The first of the 5 bullet points listed under the Government’s guidance for point 2 is indicative of the problems. It lists as behaviour that could constitute extremism:

“Advocating that the UK’s parliamentary democracy and democratic values and rights are not compatible with their ideology, and seeking to challenge, overthrow, or change our political system outside of lawful means.”

The first part of the sentence is very wide-ranging, but the wording means that advocacy would only constitute extremism if combined with seeking to commit criminal offences. It appears to be either a directive against behaviour that would in any case be criminal, or a troubling invitation to scrutinise people who advocate perfectly legitimate viewpoints.

The third bullet point under the guidance for point 2 is:

“Subverting the way public or state institutions exercise their powers, in order to further ideological goals, for example through entryism, or by misusing powers or encouraging others to do so.”

There is no attempt to define “subverting”, “entryism” or “misusing”. However interpreted, this looks like a crude attempt to keep whoever the Government considers to be the wrong sort of people away from the corridors of power. It appears to be a re-warming of the obsessions that in 2014 caused Michael Gove, then Education Secretary, to act on bogus allegations of an Islamist plot to take over Birmingham schools.

The second and fourth bullet points focus on "using, threatening, inciting, justifying, glorifying or excusing violence." They cover behaviour that is in any case criminal with the addition of the references to justifying, glorifying or excusing violence. Glorifying terrorism is an offence under the Terrorism Act 2006, but this does not extend to other forms of violence. Justifying or excusing violence are not criminal offences. These terms might easily be intepreted to cover any discourse that offers a rational explanation for violence. No limits are placed on the scope of the term "violence." It presumably excludes violent action by state forces but might be interpeted as covering violent action by non-state forces, even in circumstances such as Palestine where international law recognises a right to use armed force.

The final bullet point under the guidance for point 2 of the definition is:

“Establishing parallel governance structures which, whether or not they have formal legal underpinning, seek to supersede the lawful powers of existing institutions of state.”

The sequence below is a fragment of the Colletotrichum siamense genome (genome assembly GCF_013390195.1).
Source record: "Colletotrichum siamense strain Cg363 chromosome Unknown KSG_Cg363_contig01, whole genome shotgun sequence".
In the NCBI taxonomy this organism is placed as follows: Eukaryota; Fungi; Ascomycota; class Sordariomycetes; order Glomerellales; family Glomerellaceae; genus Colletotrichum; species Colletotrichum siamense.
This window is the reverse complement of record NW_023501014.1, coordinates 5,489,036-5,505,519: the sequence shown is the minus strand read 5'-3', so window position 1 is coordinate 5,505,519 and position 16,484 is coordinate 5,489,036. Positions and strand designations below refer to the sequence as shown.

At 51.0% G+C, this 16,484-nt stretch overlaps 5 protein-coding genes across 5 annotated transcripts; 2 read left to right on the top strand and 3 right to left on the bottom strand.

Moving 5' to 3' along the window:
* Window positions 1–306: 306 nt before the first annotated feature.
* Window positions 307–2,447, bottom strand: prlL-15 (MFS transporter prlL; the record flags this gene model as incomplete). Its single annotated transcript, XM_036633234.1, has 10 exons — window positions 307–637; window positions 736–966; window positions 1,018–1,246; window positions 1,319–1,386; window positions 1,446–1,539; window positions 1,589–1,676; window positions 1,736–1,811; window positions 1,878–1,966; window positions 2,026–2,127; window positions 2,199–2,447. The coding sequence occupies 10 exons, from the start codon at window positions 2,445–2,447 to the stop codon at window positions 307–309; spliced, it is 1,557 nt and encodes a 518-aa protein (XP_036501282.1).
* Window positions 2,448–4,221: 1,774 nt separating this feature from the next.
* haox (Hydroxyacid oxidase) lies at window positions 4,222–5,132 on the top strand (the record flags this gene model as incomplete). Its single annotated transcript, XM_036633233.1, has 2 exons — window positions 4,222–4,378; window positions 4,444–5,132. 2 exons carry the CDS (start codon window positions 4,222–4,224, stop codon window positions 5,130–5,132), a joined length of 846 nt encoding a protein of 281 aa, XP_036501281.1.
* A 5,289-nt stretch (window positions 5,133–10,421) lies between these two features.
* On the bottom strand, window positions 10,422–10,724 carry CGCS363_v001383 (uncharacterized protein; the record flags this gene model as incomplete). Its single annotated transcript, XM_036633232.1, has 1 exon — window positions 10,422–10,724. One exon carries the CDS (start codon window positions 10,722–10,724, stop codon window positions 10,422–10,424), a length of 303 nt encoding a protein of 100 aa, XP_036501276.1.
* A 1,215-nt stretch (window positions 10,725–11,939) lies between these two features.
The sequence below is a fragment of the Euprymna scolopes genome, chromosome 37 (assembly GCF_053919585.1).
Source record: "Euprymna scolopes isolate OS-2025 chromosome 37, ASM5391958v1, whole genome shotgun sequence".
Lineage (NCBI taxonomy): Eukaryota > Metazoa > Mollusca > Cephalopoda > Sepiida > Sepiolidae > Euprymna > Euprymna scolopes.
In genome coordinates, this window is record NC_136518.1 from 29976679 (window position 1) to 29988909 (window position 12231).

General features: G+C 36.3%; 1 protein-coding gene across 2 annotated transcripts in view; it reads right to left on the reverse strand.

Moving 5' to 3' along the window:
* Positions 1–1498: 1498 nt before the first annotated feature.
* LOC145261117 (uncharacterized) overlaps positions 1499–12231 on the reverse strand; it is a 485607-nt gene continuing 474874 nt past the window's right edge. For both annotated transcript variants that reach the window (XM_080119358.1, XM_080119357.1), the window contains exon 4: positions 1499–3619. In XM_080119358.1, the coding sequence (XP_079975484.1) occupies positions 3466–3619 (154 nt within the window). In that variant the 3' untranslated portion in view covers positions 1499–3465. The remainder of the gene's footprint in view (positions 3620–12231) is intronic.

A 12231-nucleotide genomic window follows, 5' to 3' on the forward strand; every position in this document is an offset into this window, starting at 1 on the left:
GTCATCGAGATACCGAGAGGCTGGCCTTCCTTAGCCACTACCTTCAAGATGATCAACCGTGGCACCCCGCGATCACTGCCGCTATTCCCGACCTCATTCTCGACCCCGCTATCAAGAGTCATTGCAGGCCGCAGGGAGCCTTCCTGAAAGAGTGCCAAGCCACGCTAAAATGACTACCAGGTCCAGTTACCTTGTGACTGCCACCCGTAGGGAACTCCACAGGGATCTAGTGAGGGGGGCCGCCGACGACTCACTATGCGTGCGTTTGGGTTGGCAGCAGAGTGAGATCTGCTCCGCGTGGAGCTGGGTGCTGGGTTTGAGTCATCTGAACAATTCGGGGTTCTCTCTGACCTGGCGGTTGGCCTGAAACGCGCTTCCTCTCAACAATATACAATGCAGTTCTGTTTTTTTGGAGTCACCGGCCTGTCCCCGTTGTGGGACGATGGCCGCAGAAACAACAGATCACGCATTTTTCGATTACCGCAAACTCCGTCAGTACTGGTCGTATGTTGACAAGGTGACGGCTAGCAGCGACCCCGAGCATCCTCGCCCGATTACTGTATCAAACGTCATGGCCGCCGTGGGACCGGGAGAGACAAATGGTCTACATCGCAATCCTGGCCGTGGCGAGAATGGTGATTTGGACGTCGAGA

No examples are provided, but in view of Michael Gove’s obsession with Islam this might be a reference to Sharia councils. Sharia councils in the UK operate legally and do not supersede UK law. But the phrase “seek to supersede” might provide an opening for the Government to scrutinise the views and aspirations of people involved in the councils. The same wording might be used to justify scrutiny of organisations setting up a “People’s Tribunal” or a “People’s Assembly.”

Point 3 of the definition of extremism (“intentionally create a permissive environment for others to achieve the results in (1) or (2)”) is capable of very wide interpretation. The guidance makes it clear that a wide interpretation is intended. Extremist behaviour is said to include "providing an uncritical platform for individuals or representatives of groups or organisations that have demonstrated behaviour in either aim 1 or aim 2", "facilitating activity of individuals or representatives of groups or organisations that have demonstrated behaviour in either aim 1 or aim 2, including through provision of endorsement, funding, or other forms of support" and "consistent association with individuals or representatives of groups or organisations that have demonstrated behaviour in either aim 1 or aim 2 without providing critical challenge to their ideology or behaviour."

Any organisation that worked in a spirit of solidarity and mutual support with organisations deemed to be "extremist" would put itself at risk of being assessed as "extremist" under point 3. Organisations that do not depend on Government funding might not be too troubled by this prospect and might even see it as badge of honour. But many organisations are likely to see it as a serious risk. They may respond by avoiding any dealings with "extremist" groups or by punctuating their relationships with toxic and divisive disclaimers that would undermine effective collaboration.

An odd feature of the definition is that it could very easily apply to behaviour by the UK Government and the Tory party. For example, the rhetoric directed in 2019/20 against pro-EU campaigners and their legal representatives and the ongoing rhetoric against migrants and their legal representatives is clearly "behaviour against a group, or members of it, that seeks to negate or destroy their rights to live equally under the law and free of fear, threat, violence, and discrimination", as set out in the guidance to point 1 of the definition. The Government is presumably untroubled by this because it will be the arbiter of the new definition.

The final section of the guidance, headed "Further Context", states:

"The lawful exercise of a person’s rights (including freedom of thought, conscience and religion, freedom of expression, freedom of association, or the right to engage in lawful debate, protest or campaign for a change in the law) is not extremism. Simply holding a belief, regardless of its substance, is rightly protected under law."

If taken seriously, this appears to mean that little or none of the non-criminal behaviour falling within the scope of the definition should in fact be considered as extremism. If the Government intends the new policy to be something more than political grandstanding, it presumably either intends to interpret this part of the guidance in an odd way, or it intends the policy announcement to have a chilling effect on political activity in the Muslim community even if no Muslim organisations are in the end assessed as extremist.

It remains to be seen what the real effects of the new definition will turn out to be.

Photo: Michael Gove hosting a garden reception to mark the 75th anniversary of the Windrush generation at 10 Downing Street, 20 June 2023. © UK Government, some rights reserved.